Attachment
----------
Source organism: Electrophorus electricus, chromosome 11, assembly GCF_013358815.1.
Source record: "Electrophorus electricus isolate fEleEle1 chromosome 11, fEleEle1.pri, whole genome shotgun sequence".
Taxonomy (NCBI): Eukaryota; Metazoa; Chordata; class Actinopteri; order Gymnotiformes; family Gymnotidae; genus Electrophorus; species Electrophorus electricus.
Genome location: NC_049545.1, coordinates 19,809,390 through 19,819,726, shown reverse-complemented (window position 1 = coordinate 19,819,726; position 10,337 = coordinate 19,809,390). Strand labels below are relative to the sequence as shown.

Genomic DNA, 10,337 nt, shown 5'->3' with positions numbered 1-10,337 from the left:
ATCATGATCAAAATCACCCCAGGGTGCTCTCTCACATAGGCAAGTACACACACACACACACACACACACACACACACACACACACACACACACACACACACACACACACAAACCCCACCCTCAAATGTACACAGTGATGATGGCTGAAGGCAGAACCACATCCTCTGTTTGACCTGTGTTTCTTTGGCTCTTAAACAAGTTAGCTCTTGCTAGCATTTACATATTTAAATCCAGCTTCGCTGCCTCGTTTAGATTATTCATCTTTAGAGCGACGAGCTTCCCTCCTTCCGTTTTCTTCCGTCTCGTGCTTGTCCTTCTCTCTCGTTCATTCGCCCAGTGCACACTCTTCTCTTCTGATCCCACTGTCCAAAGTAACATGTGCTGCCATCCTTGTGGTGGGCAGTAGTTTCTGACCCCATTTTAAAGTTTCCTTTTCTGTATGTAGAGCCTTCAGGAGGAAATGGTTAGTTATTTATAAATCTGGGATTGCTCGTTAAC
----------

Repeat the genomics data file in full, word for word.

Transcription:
Source organism: Electrophorus electricus, chromosome 11, assembly GCF_013358815.1.
Source record: "Electrophorus electricus isolate fEleEle1 chromosome 11, fEleEle1.pri, whole genome shotgun sequence".
Taxonomy (NCBI): Eukaryota; Metazoa; Chordata; class Actinopteri; order Gymnotiformes; family Gymnotidae; genus Electrophorus; species Electrophorus electricus.
Genome location: NC_049545.1, coordinates 19,809,390 through 19,819,726, shown reverse-complemented (window position 1 = coordinate 19,819,726; position 10,337 = coordinate 19,809,390). Strand labels below are relative to the sequence as shown.

Genomic DNA, 10,337 nt, shown 5'->3' with positions numbered 1-10,337 from the left:
ATCATGATCAAAATCACCCCAGGGTGCTCTCTCACATAGGCAAGTACACACACACACACACACACACACACACACACACACACACACACACACACACACACACACACACAAACCCCACCCTCAAATGTACACAGTGATGATGGCTGAAGGCAGAACCACATCCTCTGTTTGACCTGTGTTTCTTTGGCTCTTAAACAAGTTAGCTCTTGCTAGCATTTACATATTTAAATCCAGCTTCGCTGCCTCGTTTAGATTATTCATCTTTAGAGCGACGAGCTTCCCTCCTTCCGTTTTCTTCCGTCTCGTGCTTGTCCTTCTCTCTCGTTCATTCGCCCAGTGCACACTCTTCTCTTCTGATCCCACTGTCCAAAGTAACATGTGCTGCCATCCTTGTGGTGGGCAGTAGTTTCTGACCCCATTTTAAAGTTTCCTTTTCTGTATGTAGAGCCTTCAGGAGGAAATGGTTAGTTATTTATAAATCTGGGATTGCTCGTTAAC